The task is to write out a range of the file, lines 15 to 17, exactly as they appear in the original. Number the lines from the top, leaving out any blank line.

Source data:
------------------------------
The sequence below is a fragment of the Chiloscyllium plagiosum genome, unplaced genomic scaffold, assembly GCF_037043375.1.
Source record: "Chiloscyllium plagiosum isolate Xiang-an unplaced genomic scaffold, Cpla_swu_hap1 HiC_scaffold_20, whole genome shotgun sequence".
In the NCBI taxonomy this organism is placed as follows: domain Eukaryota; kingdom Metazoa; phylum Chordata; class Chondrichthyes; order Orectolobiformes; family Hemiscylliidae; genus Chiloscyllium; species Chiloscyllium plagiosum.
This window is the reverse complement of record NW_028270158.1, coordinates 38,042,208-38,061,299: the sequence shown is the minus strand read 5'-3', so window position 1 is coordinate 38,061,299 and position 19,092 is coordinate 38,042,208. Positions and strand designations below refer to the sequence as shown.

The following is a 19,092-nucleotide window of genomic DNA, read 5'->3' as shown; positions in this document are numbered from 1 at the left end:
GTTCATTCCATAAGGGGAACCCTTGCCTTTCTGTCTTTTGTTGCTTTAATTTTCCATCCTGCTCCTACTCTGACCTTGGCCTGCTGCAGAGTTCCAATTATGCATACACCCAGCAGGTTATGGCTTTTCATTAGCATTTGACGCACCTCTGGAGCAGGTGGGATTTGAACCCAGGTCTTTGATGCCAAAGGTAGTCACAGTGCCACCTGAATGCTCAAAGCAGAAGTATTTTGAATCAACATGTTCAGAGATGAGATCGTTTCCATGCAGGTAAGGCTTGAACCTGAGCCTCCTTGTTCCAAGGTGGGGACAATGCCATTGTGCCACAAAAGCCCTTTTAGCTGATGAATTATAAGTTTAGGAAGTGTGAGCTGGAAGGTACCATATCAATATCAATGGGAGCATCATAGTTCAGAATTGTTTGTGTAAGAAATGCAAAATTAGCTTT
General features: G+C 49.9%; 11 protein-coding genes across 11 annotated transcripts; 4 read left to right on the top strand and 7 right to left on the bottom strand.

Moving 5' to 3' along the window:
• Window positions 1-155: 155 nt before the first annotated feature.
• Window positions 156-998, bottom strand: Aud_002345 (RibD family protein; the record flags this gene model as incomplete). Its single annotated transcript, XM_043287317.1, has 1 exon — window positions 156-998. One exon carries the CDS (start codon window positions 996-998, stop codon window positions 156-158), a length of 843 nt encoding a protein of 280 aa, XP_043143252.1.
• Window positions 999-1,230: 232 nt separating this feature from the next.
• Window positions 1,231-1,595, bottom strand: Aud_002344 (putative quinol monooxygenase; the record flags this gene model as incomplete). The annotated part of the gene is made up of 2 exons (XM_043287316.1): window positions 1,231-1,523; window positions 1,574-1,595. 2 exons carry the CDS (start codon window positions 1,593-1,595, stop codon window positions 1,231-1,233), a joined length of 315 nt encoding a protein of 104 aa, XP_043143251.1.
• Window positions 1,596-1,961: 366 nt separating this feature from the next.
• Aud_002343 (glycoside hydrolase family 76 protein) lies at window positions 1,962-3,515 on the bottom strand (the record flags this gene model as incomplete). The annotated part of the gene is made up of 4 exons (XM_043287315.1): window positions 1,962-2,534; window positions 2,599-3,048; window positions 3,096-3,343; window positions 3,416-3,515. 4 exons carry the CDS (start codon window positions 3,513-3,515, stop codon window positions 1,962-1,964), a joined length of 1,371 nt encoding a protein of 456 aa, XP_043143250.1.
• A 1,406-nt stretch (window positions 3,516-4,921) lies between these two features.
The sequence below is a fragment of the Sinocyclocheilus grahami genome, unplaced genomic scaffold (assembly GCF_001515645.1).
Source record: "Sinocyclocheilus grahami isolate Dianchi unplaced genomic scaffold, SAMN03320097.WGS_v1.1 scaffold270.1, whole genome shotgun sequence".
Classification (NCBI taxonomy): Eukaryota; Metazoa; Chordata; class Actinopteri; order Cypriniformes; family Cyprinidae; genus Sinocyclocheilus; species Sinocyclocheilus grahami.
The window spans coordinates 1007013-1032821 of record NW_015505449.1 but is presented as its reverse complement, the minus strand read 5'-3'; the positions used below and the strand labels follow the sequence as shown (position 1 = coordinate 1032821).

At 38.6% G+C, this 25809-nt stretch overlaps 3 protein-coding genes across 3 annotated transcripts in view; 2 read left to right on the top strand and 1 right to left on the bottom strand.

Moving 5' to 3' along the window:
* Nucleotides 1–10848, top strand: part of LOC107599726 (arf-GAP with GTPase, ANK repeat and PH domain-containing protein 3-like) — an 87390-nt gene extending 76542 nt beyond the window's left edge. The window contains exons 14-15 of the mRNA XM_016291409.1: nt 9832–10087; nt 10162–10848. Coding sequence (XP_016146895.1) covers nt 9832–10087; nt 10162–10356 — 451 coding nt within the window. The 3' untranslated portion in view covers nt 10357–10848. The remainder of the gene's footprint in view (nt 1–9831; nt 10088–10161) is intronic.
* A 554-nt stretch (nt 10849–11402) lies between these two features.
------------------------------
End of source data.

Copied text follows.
• A 1,406-nt stretch (window positions 3,516-4,921) lies between these two features.
The sequence below is a fragment of the Sinocyclocheilus grahami genome, unplaced genomic scaffold (assembly GCF_001515645.1).
Source record: "Sinocyclocheilus grahami isolate Dianchi unplaced genomic scaffold, SAMN03320097.WGS_v1.1 scaffold270.1, whole genome shotgun sequence".